Breach of Fiduciary Duty
Breach of Fiduciary duty occurs when a fiduciary fails to maintain or preserve a fiduciary obligation. In regards to Elder Law, breach agents(named under a Power of Attorney document) of Fiduciary Duty involves uncovering the act of negligence or bad faith perpetuated on elders by money managers, financial advisors, stock brokers, trustees, caregivers, or even guardians. Unfortunately, breach of Fiduciary Duty is one of many forms in which abuse of the elderly becomes manifest because of their vulnerable condition. Because a Fiduciary relationship can be hard to validate under the law, you may need the assistance of a competent Elder Law attorney to prove that a breach of Fiduciary Duty has been committed.
The Miller Elder Law Firm takes special interest and genuine care in the rights of the elderly and help their clients protect and defend the integrity and property of their loved ones. The Miller Elder Law Firm will provide you with zealous and experienced legal representation to meet your legal needs.
Call The Miller Elder Law Firm today for a free initial consultation at (352) 379-1900 or contact us online (millerelderlawfirm.com).
Understanding Fiduciary Duty
A Fiduciary Duty is a legal or ethical relationship of confidence or trust between two or more parties. For example, an attorney has a Fiduciary Duty to a client because the attorney must honor the client’s interests and legal needs. When an individual believes a party has failed to honor a fiduciary duty, it is said that such Fiduciary Duty has been “breached.” However, not just any suspicion may justify such charges. A breach of Fiduciary Duty must be comprised by the following elements:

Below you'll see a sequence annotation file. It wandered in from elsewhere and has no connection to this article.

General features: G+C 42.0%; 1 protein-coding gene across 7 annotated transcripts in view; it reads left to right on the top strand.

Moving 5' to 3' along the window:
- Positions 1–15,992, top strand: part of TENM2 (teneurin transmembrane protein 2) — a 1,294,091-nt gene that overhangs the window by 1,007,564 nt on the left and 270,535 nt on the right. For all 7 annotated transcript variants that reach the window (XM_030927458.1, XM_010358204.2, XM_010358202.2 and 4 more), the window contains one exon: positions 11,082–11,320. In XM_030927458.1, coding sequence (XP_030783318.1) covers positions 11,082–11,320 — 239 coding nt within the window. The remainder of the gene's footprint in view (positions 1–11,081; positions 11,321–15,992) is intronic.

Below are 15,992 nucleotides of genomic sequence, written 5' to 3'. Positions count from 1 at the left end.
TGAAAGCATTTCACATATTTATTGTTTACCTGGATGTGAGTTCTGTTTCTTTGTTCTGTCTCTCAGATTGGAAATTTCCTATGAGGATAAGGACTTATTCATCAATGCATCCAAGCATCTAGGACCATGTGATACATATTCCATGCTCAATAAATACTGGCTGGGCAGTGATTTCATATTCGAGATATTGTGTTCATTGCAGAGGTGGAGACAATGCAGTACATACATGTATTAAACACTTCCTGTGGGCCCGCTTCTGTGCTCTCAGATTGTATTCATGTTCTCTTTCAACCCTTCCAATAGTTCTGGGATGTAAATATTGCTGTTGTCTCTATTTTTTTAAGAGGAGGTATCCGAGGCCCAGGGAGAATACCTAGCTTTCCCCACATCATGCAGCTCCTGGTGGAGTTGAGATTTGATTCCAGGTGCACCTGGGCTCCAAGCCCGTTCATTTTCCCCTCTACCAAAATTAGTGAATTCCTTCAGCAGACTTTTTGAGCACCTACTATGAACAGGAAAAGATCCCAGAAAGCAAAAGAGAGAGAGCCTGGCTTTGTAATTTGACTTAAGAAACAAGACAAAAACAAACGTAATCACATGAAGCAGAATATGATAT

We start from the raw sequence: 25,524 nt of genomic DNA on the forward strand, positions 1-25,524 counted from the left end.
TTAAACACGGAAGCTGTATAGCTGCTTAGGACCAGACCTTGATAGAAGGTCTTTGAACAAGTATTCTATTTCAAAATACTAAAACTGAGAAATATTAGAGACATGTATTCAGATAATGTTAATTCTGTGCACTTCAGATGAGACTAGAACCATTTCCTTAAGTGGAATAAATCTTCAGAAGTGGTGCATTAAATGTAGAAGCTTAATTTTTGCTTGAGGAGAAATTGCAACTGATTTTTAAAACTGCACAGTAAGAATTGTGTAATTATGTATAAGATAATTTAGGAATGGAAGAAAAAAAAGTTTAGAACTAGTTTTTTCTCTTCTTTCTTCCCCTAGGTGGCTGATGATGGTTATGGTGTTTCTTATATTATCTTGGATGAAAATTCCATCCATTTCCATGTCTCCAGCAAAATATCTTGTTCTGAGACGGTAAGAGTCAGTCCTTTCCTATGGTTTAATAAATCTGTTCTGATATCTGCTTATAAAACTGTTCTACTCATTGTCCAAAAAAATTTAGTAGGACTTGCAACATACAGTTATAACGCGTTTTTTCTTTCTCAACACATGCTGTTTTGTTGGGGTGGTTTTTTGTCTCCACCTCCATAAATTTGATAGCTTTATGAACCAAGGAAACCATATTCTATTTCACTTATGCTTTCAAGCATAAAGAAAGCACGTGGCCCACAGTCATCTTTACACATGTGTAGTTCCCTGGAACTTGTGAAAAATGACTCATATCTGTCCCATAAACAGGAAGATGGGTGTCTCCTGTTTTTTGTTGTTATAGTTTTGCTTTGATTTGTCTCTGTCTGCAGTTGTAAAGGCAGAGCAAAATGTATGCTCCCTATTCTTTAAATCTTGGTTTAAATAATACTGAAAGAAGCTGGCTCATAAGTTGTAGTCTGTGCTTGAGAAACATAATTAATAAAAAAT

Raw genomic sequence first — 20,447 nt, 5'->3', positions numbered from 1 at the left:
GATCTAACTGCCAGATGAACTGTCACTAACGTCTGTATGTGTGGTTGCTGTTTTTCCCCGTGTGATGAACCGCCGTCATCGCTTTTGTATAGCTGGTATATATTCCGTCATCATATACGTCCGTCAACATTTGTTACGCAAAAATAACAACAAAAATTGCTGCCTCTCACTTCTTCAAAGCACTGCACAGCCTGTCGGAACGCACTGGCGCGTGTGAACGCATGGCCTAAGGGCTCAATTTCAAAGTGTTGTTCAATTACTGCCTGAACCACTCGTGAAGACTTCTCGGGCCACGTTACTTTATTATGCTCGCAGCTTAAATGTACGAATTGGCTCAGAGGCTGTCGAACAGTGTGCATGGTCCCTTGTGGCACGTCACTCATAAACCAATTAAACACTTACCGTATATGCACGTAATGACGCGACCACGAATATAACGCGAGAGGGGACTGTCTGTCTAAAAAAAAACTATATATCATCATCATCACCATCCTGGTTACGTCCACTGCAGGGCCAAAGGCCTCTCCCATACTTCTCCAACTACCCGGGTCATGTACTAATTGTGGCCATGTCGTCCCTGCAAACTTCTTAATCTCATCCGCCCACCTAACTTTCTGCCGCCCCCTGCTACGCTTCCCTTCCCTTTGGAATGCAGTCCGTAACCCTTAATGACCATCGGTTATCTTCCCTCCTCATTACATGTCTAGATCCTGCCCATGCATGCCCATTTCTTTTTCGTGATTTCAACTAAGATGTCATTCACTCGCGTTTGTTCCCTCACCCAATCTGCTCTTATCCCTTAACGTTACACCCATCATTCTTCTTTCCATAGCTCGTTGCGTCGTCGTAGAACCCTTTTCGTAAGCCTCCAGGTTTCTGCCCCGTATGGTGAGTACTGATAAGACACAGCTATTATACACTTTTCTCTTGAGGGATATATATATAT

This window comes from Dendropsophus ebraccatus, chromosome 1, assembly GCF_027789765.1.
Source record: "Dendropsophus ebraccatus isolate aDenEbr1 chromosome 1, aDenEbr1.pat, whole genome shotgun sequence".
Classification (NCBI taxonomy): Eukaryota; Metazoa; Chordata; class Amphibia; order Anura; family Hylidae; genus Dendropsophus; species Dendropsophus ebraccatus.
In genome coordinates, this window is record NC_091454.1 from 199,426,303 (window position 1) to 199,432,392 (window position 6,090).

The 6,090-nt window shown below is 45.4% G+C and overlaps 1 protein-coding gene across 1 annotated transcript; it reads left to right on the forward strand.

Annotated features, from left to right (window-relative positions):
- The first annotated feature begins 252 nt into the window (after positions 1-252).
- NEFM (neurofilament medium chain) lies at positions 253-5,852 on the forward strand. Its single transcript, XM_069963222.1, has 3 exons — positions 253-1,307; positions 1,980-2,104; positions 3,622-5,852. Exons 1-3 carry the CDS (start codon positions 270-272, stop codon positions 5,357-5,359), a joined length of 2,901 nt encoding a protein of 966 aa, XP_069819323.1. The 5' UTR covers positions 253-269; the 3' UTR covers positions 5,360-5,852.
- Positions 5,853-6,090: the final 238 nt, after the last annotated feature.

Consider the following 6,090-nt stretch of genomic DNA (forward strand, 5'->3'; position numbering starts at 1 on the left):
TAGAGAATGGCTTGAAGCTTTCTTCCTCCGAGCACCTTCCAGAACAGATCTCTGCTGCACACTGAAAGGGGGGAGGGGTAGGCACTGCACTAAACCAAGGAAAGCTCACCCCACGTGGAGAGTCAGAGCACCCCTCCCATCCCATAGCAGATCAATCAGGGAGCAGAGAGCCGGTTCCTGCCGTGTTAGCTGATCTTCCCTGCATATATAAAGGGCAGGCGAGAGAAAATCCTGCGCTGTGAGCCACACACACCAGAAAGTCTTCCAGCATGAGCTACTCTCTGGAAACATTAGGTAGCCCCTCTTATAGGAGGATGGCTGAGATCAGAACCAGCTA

● The fiduciary: The party who assumes a trustee-like position with discretionary power over the interests of another individual. The fiduciary must knowingly accept that trust and the confidence to exercise his expertise and discretion to act on the client’s behalf.
● The fiduciary relationship: A Fiduciary Duty arises expressly by contract when the parties specifically agree to a relationship. Examples of fiduciary relationships include: attorney-client, guardian-ward, trustee-beneficiary, broker-client, among others. A fiduciary relationship may also be implied in law regardless of the existence of formal writings, when one party relies on another to act on the party’s behalf and look out for its best interests. This requires proper factual allegations to prove such dependency since one cannot unilaterally create and impose a fiduciary relationship on another individual.
● The fiduciary obligation: A Fiduciary Duty is the highest standard of care at law and is characterized by the following:
- The fiduciary relationship involves a special trust, confidence, and reliance on the fiduciary to exercise his discretion or expertise in acting for the client.
- The law forbids the fiduciary from acting in any manner adverse or contrary to the interests of the client, or from acting for his own benefit in relation to the subject matter.
- The client is entitled to the best efforts of the fiduciary on his behalf, and the fiduciary must exercise all of the skill, care, and diligence at his disposal when acting on behalf of the client.
- A person acting in a fiduciary capacity is held to a high standard of honesty and full disclosure with regard to the client, and must not obtain a personal benefit at the expense of the client.
- A fiduciary must put the interests of the beneficiary first, ahead of the fiduciary’s self interest, and to refrain from exploiting the relationship for the fiduciary’s personal benefit.
Many elderly individuals enter into fiduciary relationships, such as with Trustees or Attorneys in Fact, to manage their cash and properties. If you suspect the fiduciary of a loved one has failed to honor the obligations mandated by law in a Fiduciary Duty, you need competent attorneys who are able to manage the burden of proof.
Protect the interests and the integrity of your loved one today by contacting the attorneys at the Miller Elder Law Firm, PA by calling (352) 379-1900 or contact us online (millerelderlawfirm.com).